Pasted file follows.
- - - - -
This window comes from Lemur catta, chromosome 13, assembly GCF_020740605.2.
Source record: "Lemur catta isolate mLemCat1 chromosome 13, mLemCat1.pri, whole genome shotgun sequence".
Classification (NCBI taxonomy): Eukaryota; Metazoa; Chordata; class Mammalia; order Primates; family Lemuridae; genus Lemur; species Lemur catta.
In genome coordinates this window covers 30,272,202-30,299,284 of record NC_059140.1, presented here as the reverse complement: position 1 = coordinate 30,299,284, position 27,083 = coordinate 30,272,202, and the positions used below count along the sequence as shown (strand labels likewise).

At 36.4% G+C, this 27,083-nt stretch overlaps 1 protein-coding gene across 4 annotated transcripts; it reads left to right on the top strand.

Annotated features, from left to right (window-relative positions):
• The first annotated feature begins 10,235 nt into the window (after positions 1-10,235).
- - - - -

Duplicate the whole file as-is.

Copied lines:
This window comes from Lemur catta, chromosome 13, assembly GCF_020740605.2.
Source record: "Lemur catta isolate mLemCat1 chromosome 13, mLemCat1.pri, whole genome shotgun sequence".
Classification (NCBI taxonomy): Eukaryota; Metazoa; Chordata; class Mammalia; order Primates; family Lemuridae; genus Lemur; species Lemur catta.
In genome coordinates this window covers 30,272,202-30,299,284 of record NC_059140.1, presented here as the reverse complement: position 1 = coordinate 30,299,284, position 27,083 = coordinate 30,272,202, and the positions used below count along the sequence as shown (strand labels likewise).

At 36.4% G+C, this 27,083-nt stretch overlaps 1 protein-coding gene across 4 annotated transcripts; it reads left to right on the top strand.

Annotated features, from left to right (window-relative positions):
• The first annotated feature begins 10,235 nt into the window (after positions 1-10,235).